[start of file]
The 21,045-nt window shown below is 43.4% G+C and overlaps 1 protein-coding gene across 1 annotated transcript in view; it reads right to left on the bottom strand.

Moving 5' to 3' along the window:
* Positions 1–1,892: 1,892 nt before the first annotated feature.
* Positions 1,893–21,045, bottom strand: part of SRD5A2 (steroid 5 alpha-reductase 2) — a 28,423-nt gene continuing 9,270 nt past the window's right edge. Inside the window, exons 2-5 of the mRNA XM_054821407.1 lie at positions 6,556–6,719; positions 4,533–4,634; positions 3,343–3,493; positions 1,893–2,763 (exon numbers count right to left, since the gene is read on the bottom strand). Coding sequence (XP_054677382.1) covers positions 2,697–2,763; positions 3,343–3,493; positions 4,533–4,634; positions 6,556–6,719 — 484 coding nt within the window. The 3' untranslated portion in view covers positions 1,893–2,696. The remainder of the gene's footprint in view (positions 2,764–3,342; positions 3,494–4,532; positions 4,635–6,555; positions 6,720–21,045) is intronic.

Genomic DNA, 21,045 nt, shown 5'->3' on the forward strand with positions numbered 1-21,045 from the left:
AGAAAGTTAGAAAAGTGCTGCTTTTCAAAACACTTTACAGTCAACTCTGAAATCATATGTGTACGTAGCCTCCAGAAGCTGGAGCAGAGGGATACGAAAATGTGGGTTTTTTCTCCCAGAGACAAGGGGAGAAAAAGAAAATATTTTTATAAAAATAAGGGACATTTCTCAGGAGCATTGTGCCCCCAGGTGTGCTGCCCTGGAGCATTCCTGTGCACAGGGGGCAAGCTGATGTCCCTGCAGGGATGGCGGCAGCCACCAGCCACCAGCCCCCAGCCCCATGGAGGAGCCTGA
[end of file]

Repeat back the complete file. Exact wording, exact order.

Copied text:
The 21,045-nt window shown below is 43.4% G+C and overlaps 1 protein-coding gene across 1 annotated transcript in view; it reads right to left on the bottom strand.

Moving 5' to 3' along the window:
* Positions 1–1,892: 1,892 nt before the first annotated feature.
* Positions 1,893–21,045, bottom strand: part of SRD5A2 (steroid 5 alpha-reductase 2) — a 28,423-nt gene continuing 9,270 nt past the window's right edge. Inside the window, exons 2-5 of the mRNA XM_054821407.1 lie at positions 6,556–6,719; positions 4,533–4,634; positions 3,343–3,493; positions 1,893–2,763 (exon numbers count right to left, since the gene is read on the bottom strand). Coding sequence (XP_054677382.1) covers positions 2,697–2,763; positions 3,343–3,493; positions 4,533–4,634; positions 6,556–6,719 — 484 coding nt within the window. The 3' untranslated portion in view covers positions 1,893–2,696. The remainder of the gene's footprint in view (positions 2,764–3,342; positions 3,494–4,532; positions 4,635–6,555; positions 6,720–21,045) is intronic.

Genomic DNA, 21,045 nt, shown 5'->3' on the forward strand with positions numbered 1-21,045 from the left:
AGAAAGTTAGAAAAGTGCTGCTTTTCAAAACACTTTACAGTCAACTCTGAAATCATATGTGTACGTAGCCTCCAGAAGCTGGAGCAGAGGGATACGAAAATGTGGGTTTTTTCTCCCAGAGACAAGGGGAGAAAAAGAAAATATTTTTATAAAAATAAGGGACATTTCTCAGGAGCATTGTGCCCCCAGGTGTGCTGCCCTGGAGCATTCCTGTGCACAGGGGGCAAGCTGATGTCCCTGCAGGGATGGCGGCAGCCACCAGCCACCAGCCCCCAGCCCCATGGAGGAGCCTGA